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PLoS One. 2020 Feb 13;15(2):e0228404. doi: 10.1371/journal.pone.0228404. eCollection 2020.

Emotion-body connection dispositions modify the insulae-midcingulate effective connectivity during anger processing.

Author information

1
Department of Psychiatry, Liaison Psychiatry, University Hospitals of Geneva, Geneva, Switzerland.
2
Department of Psychiatry, Faculty of Medicine, University of Geneva, Geneva, Switzerland.
3
Department of Psychiatry, University Hospitals of Geneva, Geneva, Switzerland.
4
Institute of Post-Rationalist Psychology IPRA, Rome, Italy.
5
Department of Basic Medical Sciences, Neuroscience and Sense Organs, University of Bari, Bari, Italy.
6
Department of Education, Psychology, Communication, University of Bari, Bari, Italy.

Abstract

The link between anger and bodily states is readily apparent based on the autonomic and behavioral responses elicited. In everyday life angry people react in different ways, from being agitated with an increased heart rate to remaining silent or detached. Neuroimaging evidence supports the role of mid-posterior insula and midcingulate cortex/MCC as key nodes of a sensorimotor network that predominantly responds to salient stimuli, integration of interoceptive and autonomic information, as well as to awareness of bodily movements for coordinated motion. However, there is still a lack of clarity concerning how interindividual variability in bodily states reactions drives the connectivity within these key nodes in the sensorimotor network during anger processing. Therefore, we investigated whether individual differences in body-centered emotional experience, that is an active (inward prone) or inactive (outward prone) emotion-body connection disposition, would differently affect the information flow within these brain regions. Two groups of participants underwent fMRI scanning session watching video clips of actors performing simple actions with angry and joyful facial expressions. The whole-brain group-by-session interaction analysis showed that the bilateral insula and the right MCC were selectively activated by inward group during the angry session, whereas the outward group activated more the precuneus during the joyful session. Accordingly, dynamic causal modeling analyses (DCM) revealed an excitatory modulatory effect exerted by anger all over the insulae-MCC connectivity in the inward group, whereas in the outward group the modulatory effect exerted was inhibitory. Modeling the variability related to individual differences in body-centered emotional experience allowed to better explain to what extent subjective dispositions contributed to the insular activity and its connectivity. In addition, from the perspective of a hierarchical model of neurovisceral integration, these findings add knowledge to the multiple ways which the insula and MCC dynamically integrate affective and bodily aspects of the human experience.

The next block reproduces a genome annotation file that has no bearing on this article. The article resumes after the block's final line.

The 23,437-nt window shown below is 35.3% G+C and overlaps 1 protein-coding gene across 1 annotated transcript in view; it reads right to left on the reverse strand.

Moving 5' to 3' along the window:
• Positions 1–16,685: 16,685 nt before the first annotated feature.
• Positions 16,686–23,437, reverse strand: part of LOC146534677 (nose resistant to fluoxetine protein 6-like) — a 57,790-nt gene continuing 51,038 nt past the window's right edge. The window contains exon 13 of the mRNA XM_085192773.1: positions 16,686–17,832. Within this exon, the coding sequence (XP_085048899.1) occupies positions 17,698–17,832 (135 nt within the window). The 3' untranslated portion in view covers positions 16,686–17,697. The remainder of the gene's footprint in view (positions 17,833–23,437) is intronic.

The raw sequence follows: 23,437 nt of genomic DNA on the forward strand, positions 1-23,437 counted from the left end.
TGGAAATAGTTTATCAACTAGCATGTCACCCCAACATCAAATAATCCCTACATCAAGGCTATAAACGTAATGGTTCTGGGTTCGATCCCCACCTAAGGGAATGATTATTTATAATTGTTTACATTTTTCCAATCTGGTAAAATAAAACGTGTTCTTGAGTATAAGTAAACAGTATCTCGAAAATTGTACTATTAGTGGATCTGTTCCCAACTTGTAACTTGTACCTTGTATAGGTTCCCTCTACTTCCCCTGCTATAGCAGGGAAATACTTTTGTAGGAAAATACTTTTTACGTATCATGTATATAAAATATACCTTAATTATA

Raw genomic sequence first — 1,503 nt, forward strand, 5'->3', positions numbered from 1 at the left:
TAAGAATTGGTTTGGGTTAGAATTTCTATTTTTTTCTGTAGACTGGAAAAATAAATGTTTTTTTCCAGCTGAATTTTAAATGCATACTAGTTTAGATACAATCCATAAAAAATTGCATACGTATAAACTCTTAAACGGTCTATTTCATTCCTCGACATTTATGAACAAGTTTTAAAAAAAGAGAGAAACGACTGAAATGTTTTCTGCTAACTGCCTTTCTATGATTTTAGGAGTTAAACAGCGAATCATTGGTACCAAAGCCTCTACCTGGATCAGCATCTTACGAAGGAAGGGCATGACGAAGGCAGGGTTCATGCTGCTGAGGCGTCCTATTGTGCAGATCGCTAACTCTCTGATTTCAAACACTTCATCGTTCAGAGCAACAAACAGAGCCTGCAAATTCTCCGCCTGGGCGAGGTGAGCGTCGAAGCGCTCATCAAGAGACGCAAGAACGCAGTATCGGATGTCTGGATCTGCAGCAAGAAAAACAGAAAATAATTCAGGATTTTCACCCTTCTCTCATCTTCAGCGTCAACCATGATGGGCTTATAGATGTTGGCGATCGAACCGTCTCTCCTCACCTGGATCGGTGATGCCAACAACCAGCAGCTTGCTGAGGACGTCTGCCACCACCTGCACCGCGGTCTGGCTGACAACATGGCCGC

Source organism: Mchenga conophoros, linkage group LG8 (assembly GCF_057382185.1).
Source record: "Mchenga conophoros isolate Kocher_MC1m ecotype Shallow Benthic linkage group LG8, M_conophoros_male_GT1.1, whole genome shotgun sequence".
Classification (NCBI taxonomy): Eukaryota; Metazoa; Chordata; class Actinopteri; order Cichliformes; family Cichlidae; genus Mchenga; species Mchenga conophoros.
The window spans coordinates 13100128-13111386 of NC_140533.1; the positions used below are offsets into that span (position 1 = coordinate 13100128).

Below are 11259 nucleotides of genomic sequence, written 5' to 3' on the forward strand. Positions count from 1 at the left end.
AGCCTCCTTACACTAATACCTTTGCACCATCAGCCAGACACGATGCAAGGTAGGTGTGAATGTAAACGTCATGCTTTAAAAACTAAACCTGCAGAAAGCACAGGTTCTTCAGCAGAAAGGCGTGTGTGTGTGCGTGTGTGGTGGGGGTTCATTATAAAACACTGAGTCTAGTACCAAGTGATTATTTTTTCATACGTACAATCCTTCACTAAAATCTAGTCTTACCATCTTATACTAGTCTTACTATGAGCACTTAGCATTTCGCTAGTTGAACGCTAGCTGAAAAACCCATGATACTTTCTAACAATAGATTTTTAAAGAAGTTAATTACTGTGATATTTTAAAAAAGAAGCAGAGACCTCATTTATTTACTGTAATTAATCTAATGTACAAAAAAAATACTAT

Conflict of interest statement

The authors have declared that no competing interests exist.

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